With so many companies listed as being a part of the oil sector, confusing their roles is almost inevitable. When most people think 'oil company', they are picturing the exploration and production part of the industry – the people who find deposits and drill wells. In this article we’ll explore two other important types of oil company – service companies and refiners – and what makes them unique.
Upstream, Midstream and Downstream
The oil industry is split into three phases. Upstream is the exploration and production, midstream is the shipping and pipelines, and downstream is the refining of the crude oil into value-added products for commercial sale.
Oil Service Firms
Service companies work across all the phases of production. These are firms like Halliburton (HAL) and Baker Hughes (BHI). They provide services like engineering, fluid hauling, maintenance, geological surveying, non-destructive testing, and so on. Although they work across all the phases, oil service firms make the most money when upstream production is booming. On the midstream and downstream, oil service firms see regular income that can see them through dips in upstream activity, but it is the upstream activity is a huge driver of revenue. This is because they have new business coming in and new projects to bid on.
Oil refining is a purely downstream function, although many of the companies doing it have midstream and even upstream production. This integrated approach to oil production allows companies like Exxon (XOM), Shell (RDS.A), and Chevron (CVX) to take oil from exploration all the way to sale. The refining side of the business is actually hurt by high prices, because our demand for many petroleum products, including gas, is price sensitive. However, when oil prices drop, selling value-added products becomes more profitable. (Read our very helpful Oil Price Analysis: The Impact of Supply and Demand.)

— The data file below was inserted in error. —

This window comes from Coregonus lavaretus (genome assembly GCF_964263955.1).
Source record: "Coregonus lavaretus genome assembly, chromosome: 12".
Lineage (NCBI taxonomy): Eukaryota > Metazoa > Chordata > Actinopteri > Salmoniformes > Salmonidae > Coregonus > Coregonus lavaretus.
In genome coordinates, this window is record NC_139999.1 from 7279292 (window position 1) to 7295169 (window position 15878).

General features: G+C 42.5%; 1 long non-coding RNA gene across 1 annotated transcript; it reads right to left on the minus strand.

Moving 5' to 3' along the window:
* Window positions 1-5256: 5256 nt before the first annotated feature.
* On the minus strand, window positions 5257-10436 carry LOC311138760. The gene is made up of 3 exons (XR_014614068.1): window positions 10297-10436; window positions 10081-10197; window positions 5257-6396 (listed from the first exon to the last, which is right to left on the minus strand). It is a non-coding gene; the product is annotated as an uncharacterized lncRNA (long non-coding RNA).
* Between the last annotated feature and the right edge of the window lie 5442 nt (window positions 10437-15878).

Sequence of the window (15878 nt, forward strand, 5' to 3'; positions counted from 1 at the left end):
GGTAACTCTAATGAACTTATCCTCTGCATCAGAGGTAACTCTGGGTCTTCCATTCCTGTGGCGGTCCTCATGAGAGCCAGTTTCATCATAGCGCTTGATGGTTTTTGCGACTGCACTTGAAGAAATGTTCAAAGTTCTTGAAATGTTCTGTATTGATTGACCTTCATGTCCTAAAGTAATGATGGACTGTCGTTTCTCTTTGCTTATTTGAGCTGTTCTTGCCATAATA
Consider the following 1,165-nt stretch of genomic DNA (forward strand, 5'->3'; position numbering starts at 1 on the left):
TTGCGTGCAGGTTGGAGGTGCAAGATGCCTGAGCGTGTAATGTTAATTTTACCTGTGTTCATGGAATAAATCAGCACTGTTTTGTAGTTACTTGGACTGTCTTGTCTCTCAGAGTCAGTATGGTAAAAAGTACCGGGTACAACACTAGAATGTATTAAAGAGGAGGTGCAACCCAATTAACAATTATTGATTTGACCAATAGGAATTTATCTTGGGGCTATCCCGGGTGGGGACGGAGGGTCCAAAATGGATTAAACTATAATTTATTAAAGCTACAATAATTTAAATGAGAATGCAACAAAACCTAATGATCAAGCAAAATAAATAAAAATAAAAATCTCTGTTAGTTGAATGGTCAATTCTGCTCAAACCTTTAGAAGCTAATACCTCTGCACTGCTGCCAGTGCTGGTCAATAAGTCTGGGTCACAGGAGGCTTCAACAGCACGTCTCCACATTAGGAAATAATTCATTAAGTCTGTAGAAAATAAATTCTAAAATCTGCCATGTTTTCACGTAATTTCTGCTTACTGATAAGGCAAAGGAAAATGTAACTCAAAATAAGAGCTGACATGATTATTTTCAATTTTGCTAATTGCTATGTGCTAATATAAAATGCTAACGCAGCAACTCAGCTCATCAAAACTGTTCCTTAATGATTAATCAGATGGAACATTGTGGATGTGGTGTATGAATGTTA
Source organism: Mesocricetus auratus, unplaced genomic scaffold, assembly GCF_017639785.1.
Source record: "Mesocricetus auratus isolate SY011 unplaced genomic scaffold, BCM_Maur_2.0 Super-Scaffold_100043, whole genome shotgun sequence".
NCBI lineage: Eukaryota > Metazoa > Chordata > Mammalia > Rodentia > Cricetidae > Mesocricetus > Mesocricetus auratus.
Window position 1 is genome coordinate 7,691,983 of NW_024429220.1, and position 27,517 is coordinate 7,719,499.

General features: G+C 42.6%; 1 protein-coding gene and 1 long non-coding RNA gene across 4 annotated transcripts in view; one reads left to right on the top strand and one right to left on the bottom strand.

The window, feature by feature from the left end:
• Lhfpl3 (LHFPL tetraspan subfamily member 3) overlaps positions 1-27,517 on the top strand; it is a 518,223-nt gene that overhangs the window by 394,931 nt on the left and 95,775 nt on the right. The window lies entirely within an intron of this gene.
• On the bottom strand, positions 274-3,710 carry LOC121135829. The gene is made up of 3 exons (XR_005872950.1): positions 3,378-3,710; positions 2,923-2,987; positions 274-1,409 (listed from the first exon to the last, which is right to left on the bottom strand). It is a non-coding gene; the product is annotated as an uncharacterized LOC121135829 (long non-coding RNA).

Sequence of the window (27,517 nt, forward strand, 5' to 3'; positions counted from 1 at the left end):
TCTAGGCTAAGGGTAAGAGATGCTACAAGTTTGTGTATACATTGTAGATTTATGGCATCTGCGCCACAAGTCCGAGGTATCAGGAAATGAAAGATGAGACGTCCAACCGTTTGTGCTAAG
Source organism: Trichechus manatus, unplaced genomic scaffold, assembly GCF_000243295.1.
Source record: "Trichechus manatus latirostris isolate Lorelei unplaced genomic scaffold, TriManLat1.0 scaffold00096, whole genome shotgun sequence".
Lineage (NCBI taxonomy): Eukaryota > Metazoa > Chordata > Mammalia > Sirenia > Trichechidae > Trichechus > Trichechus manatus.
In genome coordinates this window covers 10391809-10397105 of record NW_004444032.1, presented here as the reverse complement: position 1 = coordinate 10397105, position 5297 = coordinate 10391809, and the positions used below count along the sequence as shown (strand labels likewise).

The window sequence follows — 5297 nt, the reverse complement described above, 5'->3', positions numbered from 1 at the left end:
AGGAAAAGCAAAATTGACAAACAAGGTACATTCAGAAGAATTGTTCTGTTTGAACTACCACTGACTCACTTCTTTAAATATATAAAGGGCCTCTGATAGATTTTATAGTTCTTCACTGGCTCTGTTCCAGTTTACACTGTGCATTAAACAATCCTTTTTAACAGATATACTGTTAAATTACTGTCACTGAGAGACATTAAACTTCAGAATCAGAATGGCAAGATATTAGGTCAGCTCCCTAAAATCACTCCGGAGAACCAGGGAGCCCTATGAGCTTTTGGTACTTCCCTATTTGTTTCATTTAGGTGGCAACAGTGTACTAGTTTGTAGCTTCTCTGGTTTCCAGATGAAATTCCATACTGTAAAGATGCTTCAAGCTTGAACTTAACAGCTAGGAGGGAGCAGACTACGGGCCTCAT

There are some purer refining plays, like Marathon Petroleum Corporation (MPC), CVR Energy Inc, (CVI) and Valero Energy Corp (VLO). These companies enjoy lower energy prices, and benefit from stronger U.S. production because crude can’t be exported; only the refined products can be. This means that refiners have the whole of the shale oil supply to work with, and their input costs have dropped with the new supply.
A Shared Space at Midstream
One area service companies and refiners agree on is creating more pipeline capacity and transport. Refiners want more pipeline to keep down the cost of transporting oil by truck or rail. Service companies want more pipeline because they make money in the design and laying stages, and get a steady income from maintenance and testing.
The Bottom Line
Oil service companies and refiners both play an important role in the oil industry, but they tend to profit more in opposite markets. Oil service firms make money when high demand for crude oil is driving exploration and production. Refiners make money when the demand for fuel and value-added petroleum products is high, and they don’t mind when the price for crude goes lower. Both offer a compelling investment opportunity, depending on where the price of crude is.